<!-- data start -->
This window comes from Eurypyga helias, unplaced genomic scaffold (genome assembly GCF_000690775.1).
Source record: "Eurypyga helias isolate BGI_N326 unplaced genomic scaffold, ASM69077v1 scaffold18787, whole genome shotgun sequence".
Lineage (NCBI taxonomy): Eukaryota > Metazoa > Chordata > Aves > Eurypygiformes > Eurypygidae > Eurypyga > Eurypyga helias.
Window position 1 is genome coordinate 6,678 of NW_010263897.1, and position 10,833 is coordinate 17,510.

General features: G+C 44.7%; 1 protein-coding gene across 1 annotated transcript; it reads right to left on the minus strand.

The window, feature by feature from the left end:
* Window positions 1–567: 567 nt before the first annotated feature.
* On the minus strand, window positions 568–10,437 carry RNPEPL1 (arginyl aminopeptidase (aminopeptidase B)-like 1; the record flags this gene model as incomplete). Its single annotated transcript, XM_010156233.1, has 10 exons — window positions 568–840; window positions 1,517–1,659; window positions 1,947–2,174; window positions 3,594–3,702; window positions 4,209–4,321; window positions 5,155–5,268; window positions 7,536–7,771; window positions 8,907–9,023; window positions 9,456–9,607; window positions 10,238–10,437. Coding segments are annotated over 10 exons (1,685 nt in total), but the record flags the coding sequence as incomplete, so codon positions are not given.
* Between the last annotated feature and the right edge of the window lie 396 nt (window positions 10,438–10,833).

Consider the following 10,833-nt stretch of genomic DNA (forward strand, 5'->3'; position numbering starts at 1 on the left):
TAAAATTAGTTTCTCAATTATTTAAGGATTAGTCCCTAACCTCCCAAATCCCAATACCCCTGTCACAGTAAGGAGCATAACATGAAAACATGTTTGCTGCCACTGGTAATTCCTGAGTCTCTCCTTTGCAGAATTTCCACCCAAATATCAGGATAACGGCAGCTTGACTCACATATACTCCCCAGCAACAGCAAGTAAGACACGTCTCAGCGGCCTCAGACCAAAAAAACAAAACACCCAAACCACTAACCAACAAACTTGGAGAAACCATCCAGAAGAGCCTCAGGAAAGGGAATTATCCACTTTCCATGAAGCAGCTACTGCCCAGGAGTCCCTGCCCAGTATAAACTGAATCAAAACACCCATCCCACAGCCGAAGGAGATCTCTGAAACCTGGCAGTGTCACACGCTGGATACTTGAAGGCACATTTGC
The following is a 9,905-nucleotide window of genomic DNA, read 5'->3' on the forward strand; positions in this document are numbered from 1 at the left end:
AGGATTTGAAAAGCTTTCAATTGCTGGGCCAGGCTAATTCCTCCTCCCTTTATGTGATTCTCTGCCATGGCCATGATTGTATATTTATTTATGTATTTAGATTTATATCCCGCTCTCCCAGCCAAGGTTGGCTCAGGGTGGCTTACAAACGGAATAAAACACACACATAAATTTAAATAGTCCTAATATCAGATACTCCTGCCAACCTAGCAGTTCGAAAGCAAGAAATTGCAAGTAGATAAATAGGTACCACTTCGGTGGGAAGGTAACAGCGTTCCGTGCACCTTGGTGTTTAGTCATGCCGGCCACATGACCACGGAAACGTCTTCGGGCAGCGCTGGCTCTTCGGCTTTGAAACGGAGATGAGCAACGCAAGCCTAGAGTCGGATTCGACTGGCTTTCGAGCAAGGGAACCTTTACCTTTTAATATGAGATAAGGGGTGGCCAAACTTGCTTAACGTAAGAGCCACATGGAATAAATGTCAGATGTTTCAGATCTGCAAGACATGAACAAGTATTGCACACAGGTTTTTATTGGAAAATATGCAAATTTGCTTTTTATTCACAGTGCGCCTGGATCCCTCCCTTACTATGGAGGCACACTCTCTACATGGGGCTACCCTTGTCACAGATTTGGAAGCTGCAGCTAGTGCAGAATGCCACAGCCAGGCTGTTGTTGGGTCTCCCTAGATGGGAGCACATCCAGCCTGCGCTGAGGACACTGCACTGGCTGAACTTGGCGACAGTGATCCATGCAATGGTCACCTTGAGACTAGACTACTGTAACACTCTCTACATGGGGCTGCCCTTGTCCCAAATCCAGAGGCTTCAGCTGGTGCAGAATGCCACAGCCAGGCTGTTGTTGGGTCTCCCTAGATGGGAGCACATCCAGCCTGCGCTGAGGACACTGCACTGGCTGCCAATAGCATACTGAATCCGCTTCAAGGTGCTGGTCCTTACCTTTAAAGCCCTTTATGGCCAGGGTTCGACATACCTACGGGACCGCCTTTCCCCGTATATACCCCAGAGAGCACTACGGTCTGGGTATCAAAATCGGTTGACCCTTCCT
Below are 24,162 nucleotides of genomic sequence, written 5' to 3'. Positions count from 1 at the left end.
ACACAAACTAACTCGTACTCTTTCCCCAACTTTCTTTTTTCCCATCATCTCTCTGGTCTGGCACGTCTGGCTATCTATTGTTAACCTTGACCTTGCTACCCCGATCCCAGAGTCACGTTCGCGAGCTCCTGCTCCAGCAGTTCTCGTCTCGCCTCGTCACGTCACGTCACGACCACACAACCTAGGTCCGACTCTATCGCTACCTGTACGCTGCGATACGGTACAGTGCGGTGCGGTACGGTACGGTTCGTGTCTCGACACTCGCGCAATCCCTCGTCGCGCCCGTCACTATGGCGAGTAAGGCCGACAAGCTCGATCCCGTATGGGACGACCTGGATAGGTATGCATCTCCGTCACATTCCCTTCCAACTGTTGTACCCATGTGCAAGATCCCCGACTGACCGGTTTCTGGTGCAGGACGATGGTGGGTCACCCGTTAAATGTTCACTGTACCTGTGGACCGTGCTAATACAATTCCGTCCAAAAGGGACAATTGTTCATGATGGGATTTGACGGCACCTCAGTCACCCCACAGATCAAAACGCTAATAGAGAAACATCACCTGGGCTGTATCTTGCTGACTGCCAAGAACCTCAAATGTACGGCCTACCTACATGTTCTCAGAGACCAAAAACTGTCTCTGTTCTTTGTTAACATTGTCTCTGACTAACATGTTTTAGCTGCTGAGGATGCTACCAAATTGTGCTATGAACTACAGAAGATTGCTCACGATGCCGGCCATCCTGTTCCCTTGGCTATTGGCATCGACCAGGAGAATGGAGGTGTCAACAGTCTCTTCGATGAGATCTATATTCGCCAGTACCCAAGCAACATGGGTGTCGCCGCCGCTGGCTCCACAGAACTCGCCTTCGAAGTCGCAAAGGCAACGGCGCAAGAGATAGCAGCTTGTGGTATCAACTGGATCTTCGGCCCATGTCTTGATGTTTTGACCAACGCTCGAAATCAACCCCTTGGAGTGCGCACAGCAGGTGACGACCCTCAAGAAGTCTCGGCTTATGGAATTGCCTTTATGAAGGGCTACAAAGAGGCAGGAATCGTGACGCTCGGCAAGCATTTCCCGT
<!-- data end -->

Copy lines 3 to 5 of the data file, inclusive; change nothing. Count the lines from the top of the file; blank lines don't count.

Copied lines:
Lineage (NCBI taxonomy): Eukaryota > Metazoa > Chordata > Aves > Eurypygiformes > Eurypygidae > Eurypyga > Eurypyga helias.
Window position 1 is genome coordinate 6,678 of NW_010263897.1, and position 10,833 is coordinate 17,510.

General features: G+C 44.7%; 1 protein-coding gene across 1 annotated transcript; it reads right to left on the minus strand.